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(3.11)

Now that we’ve looked at the shape of the facial skeleton, and the parts of the cranium that it’s attached to, let’s look at the individual facial bones, and see how each of them contributes to the features that we’ve seen. We’ll look at the five largest facial bones first. They're the frontal and zygomatic bones, the maxilla, the sphenoid bone, and the ethmoid bone.

The frontal bone is a very large bone. The lower part of the frontal bone forms the beginning of the root of the nose, the upper part of the orbital margin, a small part of the temporal fossa, and a large part of the roof of the orbit.

The frontal bone also forms most of the floor of the anterior cranial fossa. The part of the frontal bone near the midline is hollow. The hollow space is the frontal sinus, one of the paranasal sinuses, which we’ll look at shortly. Next we’ll look at the zygomatic bone.

The zygomatic bone forms the bony prominence of the cheek. It also forms the lower lateral part of the orbital margin, and this part of the lateral orbital wall. The zygomatic bone extends backward to meet the zygomatic process of the temporal bone, forming the zygomatic arch. Now we’ll move forward and look at the maxilla.

Here’s the maxilla. The right and left maxillae are joined together in the midline. On each side the maxilla forms the lower medial part of the orbital margin, and almost all of the floor of the orbit. The maxilla bears the upper teeth. On the underside it forms much of the hard palate.

The maxilla is hollow. It contains the largest of the paranasal sinuses, the maxillary sinus. To see the posterior part of the maxilla, we’ll remove the zygomatic arch. ...

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(3.11)

Now that we’ve looked at the shape of the facial skeleton, and the parts of the cranium that it’s attached to, let’s look at the individual facial bones, and see how each of them contributes to the features that we’ve seen. We’ll look at the five largest facial bones first. They're the frontal and zygomatic bones, the maxilla, the sphenoid bone, and the ethmoid bone.

The frontal bone is a very large bone. The lower part of the frontal bone forms the beginning of the root of the nose, the upper part of the orbital margin, a small part of the temporal fossa, and a large part of the roof of the orbit.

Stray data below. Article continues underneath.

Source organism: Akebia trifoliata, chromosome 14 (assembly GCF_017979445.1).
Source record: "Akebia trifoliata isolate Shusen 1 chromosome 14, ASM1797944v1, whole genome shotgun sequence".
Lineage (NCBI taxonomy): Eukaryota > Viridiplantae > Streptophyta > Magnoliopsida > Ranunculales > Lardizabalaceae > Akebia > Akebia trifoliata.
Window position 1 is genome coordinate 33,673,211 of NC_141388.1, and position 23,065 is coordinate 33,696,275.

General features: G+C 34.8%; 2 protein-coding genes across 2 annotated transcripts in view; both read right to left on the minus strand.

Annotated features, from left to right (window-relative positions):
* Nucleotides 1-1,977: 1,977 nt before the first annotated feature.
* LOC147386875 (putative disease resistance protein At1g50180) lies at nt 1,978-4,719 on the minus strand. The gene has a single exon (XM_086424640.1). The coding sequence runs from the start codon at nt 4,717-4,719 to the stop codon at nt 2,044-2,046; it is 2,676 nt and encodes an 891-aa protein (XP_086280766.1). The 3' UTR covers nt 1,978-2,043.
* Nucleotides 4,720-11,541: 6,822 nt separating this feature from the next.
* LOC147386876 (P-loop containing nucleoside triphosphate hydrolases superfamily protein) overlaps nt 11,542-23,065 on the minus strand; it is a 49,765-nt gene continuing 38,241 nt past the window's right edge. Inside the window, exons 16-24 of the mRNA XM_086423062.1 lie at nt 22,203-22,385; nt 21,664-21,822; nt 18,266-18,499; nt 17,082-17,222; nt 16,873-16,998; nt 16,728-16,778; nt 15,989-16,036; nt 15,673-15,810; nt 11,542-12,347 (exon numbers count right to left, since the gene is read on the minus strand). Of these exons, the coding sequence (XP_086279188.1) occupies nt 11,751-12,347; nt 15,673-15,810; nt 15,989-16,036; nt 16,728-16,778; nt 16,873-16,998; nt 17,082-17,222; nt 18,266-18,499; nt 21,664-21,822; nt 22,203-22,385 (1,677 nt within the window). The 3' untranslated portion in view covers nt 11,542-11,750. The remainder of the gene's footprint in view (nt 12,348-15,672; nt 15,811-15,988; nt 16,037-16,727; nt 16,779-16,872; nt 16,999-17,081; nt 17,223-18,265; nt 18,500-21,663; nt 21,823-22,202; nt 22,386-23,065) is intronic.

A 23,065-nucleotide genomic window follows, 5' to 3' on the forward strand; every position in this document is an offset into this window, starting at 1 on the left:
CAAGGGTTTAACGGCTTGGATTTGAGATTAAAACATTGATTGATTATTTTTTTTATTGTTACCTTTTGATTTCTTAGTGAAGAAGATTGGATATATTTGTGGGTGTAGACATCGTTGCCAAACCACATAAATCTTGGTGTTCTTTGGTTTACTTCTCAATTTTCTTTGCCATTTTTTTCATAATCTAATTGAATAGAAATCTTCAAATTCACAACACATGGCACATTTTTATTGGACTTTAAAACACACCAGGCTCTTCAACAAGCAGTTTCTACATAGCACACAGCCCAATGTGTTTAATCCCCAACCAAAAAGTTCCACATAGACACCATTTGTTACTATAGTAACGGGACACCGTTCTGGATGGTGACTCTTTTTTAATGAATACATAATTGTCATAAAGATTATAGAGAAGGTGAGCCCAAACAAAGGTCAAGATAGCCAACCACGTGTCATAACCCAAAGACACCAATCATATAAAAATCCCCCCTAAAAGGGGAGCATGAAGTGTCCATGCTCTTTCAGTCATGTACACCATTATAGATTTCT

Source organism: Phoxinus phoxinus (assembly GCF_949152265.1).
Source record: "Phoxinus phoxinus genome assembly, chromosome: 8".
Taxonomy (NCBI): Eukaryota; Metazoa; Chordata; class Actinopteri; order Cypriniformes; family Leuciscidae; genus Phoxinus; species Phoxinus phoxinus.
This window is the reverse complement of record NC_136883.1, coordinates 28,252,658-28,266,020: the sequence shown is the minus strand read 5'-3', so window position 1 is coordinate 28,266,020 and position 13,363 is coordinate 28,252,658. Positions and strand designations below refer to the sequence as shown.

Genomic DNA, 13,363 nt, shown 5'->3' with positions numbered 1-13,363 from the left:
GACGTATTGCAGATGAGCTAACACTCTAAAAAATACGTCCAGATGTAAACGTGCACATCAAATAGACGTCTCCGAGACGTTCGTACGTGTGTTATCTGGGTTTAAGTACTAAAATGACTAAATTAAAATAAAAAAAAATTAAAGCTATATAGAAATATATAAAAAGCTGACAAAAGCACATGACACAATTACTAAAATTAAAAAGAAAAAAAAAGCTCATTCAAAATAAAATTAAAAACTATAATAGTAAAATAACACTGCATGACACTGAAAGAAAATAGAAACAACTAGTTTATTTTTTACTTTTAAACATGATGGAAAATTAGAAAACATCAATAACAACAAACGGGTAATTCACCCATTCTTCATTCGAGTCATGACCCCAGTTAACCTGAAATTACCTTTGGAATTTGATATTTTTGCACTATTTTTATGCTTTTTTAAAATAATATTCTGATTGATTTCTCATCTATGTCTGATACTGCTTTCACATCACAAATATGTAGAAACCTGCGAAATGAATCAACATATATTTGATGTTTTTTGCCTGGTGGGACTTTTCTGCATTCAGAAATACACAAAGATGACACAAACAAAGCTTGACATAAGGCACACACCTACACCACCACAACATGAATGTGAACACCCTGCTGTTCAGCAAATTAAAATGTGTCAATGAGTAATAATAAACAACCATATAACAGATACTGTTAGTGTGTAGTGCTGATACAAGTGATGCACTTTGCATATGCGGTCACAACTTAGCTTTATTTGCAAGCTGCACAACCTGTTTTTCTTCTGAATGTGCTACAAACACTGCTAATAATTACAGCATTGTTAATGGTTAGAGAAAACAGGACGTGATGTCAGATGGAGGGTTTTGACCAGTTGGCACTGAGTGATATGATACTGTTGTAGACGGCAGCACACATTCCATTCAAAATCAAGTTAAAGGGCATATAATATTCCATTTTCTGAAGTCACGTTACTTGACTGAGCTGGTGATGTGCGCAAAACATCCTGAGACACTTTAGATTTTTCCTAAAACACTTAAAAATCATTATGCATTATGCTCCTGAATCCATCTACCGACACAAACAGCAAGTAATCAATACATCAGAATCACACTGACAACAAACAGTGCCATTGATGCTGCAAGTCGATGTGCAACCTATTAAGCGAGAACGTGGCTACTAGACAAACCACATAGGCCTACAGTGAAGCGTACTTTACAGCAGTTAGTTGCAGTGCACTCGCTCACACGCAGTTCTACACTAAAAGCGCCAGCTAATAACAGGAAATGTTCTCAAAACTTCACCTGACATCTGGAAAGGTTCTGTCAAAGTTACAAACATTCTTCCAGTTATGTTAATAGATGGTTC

The frontal bone also forms most of the floor of the anterior cranial fossa. The part of the frontal bone near the midline is hollow. The hollow space is the frontal sinus, one of the paranasal sinuses, which we’ll look at shortly. Next we’ll look at the zygomatic bone.

The zygomatic bone forms the bony prominence of the cheek. It also forms the lower lateral part of the orbital margin, and this part of the lateral orbital wall. The zygomatic bone extends backward to meet the zygomatic process of the temporal bone, forming the zygomatic arch. Now we’ll move forward and look at the maxilla.

Here’s the maxilla. The right and left maxillae are joined together in the midline. On each side the maxilla forms the lower medial part of the orbital margin, and almost all of the floor of the orbit. The maxilla bears the upper teeth. On the underside it forms much of the hard palate.

The maxilla is hollow. It contains the largest of the paranasal sinuses, the maxillary sinus. To see the posterior part of the maxilla, we’ll remove the zygomatic arch. Here’s the back of the hollow part of the maxilla. Down here the maxilla is joined to the bone behind it, the sphenoid bone.

Apart from this attachment the maxilla is separated from the sphenoid by this impressive cleft, which has a vertical part and a horizontal part. The vertical part of the cleft is called the pterygo-maxillary fissure. The horizontal part of the cleft is called the inferior orbital fissure.

The inferior orbital fissure - here it is from in front - separates the floor of the orbit, formed by the maxilla, from the lateral wall that’s formed by the sphenoid.

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